Herald Journal, March 10, 2003
Mark Anderson: working for free and liking it
By Julie Yurek
It takes up his free time, can get him out of bed any given night, and the hours are many, but Mark Anderson enjoys every minute of it.
The "it" is community service in the form of a police officer.
Anderson is a reserve police officer in Lester Prairie and Silver Lake, a McLeod County Posse member, and now a licensed police officer.
"I do it to serve the community," Anderson said. "I like to help out the small towns."
He is also the owner of Andy's Body Shop in Lester Prairie, which he opened after graduating from high school in 1977.
Anderson was licensed as a police officer in the Silver Lake Police Department in June 2002. The department paid for the training that he required (he had some of the necessary training through the reserves and posse), and now works weekends part-time there.
Anderson is also able to work part-time in Lester Prairie when full-time officers are on vacation or are attending training, he said.
When Anderson is working as a reserve officer, for example at a football game or as a ride-along, it means no paycheck; it's all volunteer time.
"People think I'm getting paid, but I'm not," Anderson said.
He puts in between 200 and 300 hours of reserve time per year.
Reserve officers ride-along with part-time and full-time police officers on their shift.
They are there to provide back-up to the licensed officers. They also fill out reports on calls as an additional witness to the events in case it would go to court, he said.
Reserves also help out at events such as football games, Longhorn Days, Winstock, DARE, the bike rodeo, and wherever else they may be needed, Anderson said.
Anderson was named February's Hometown Hero from the KDUZ/KARP radio station in Hutchinson. Lester Prairie Police Chief Bob Carlson submitted Anderson's name as a way to thank and recognize him for his work.
Anderson's wife, Michele, who is a Lester Prairie council member, called him at the shop after she heard the announcement at work.
He received two tickets to the Chanhassen Dinner Theatre.
An exciting start
The Lester Prairie Fire Department asked him to join through the years, but he didn't want to be a firefighter, he said.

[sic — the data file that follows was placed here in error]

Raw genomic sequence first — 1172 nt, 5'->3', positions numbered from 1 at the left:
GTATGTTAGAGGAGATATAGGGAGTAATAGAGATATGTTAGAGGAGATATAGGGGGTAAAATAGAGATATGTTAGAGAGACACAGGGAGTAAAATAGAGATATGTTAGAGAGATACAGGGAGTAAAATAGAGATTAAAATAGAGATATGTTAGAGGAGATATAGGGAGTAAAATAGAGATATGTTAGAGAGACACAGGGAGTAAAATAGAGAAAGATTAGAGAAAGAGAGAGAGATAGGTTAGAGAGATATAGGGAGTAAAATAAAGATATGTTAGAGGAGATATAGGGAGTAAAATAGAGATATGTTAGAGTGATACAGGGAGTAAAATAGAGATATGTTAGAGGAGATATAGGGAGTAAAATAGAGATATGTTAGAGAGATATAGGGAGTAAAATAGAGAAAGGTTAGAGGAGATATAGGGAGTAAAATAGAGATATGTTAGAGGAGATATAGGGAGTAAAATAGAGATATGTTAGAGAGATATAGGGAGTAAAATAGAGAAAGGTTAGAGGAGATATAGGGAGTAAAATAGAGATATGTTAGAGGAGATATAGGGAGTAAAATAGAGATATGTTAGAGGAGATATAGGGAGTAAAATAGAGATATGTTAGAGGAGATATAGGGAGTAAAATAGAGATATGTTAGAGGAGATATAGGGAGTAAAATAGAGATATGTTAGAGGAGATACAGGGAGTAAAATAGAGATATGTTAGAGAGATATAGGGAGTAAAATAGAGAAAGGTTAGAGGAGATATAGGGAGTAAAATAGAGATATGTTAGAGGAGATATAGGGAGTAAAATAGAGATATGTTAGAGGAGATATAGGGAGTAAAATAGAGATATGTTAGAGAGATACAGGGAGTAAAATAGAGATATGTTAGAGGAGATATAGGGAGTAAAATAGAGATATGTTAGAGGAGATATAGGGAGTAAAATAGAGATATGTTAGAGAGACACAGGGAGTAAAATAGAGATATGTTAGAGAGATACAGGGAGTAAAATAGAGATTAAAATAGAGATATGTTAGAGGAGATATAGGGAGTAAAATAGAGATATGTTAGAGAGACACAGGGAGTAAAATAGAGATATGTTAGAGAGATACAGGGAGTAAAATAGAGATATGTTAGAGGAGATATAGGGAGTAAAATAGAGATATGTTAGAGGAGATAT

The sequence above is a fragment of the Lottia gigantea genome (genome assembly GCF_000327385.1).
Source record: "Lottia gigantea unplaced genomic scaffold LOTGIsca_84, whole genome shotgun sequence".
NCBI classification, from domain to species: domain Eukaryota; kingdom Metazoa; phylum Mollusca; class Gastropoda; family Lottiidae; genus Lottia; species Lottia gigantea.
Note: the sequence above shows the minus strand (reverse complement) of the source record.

One summer day seven years ago, Anderson was approached by the Lester Prairie Police Department and asked if he'd be interested in being a reserve officer. It was suggested that he do a ride-along during Longhorn Days, which was a few weeks away, to see if it'd be something he'd like to do, Anderson said.
Anderson had other commitments going on that Friday and Saturday of the celebration, so he rode along on Sunday, he said.
While on the ride-along, they got a call about someone driving around on a suicide attempt.
The squad encountered the vehicle with the suspect, and the officer had to draw his gun on the vehicle until back-up arrived to help control the situation.
The adrenaline was pumping. The person was handcuffed and police found the gun in the front seat, Anderson said.
"The department figured I wouldn't be interested in joining the reserves after that, but I was definitely interested," Anderson said.
Anderson had always admired police officers. As a child, they always caught his attention, he said.
Starting out, it was a little uncomfortable issuing citations to people he knew, he said. "But they have to understand it's my job."
Since Anderson's start in law enforcement as a reserve in June 1996, he joined the McLeod County Sheriff's Department Posse in July 1998.
He is currently a first lieutenant on the posse board. He and five other members were elected by the approximately 40 posse members. Some of the duties as board member include meeting twice a month, settling complaints, and scheduling training for posse members.
When he is on duty at Silver Lake, his duties include closing down the municipal liquor store, supervising dances at the Silver Lake Auditorium, keeping an eye on motorists, and responding to calls. He also works Pola-Chesky Days in August.
Anderson has enjoyed meeting residents in Silver Lake. "Everyone is very nice and welcoming," he said. "I really enjoy working there."
Getting his license meant Anderson had to complete many requirements, which included a driving and firearms course, 80 hours of training with a full-time police officer, studying manuals, and passing a Peace Officer Standards and Training (POST) board test.
In order to keep their licenses current, all licensed officers must keep acquiring POST credits, so officers are always learning, Anderson said.
Anderson attributes his success in getting his part-time license to serving as a reserve and a posse member first, he said.
"I would encourage anyone who is thinking of going into law enforcement to serve as either a reserve or a posse member while going to school," he said. "It goes hand-in-hand."
His family has been supportive. Michele worried a little about Anderson being a officer, but he brought her on ride-alongs a few times so she could see what his nights were like. The majority of his hours are weekend nights, and a weeknight here and there, he said.
The hours can vary too. "You never know what the night will be like. It can be quiet, or you can be busy all night long, it just depends," he said.
One time Anderson got a call near the end of his shift on a Friday, which ended up taking a few hours. He barely got home before Michele had to leave for work Saturday morning, he said.
Throughout Anderson's law enforcement career, he stresses it has been and will continue to be a part-time job, something he does in his spare time, he said. "My business comes first."
Some folks have asked him if he's still in business when they see him in uniform.
"I've been doing it 26 years. It will always be my bread and butter," he said.
He does plan on staying involved in law enforcement "for as long as I can," he said.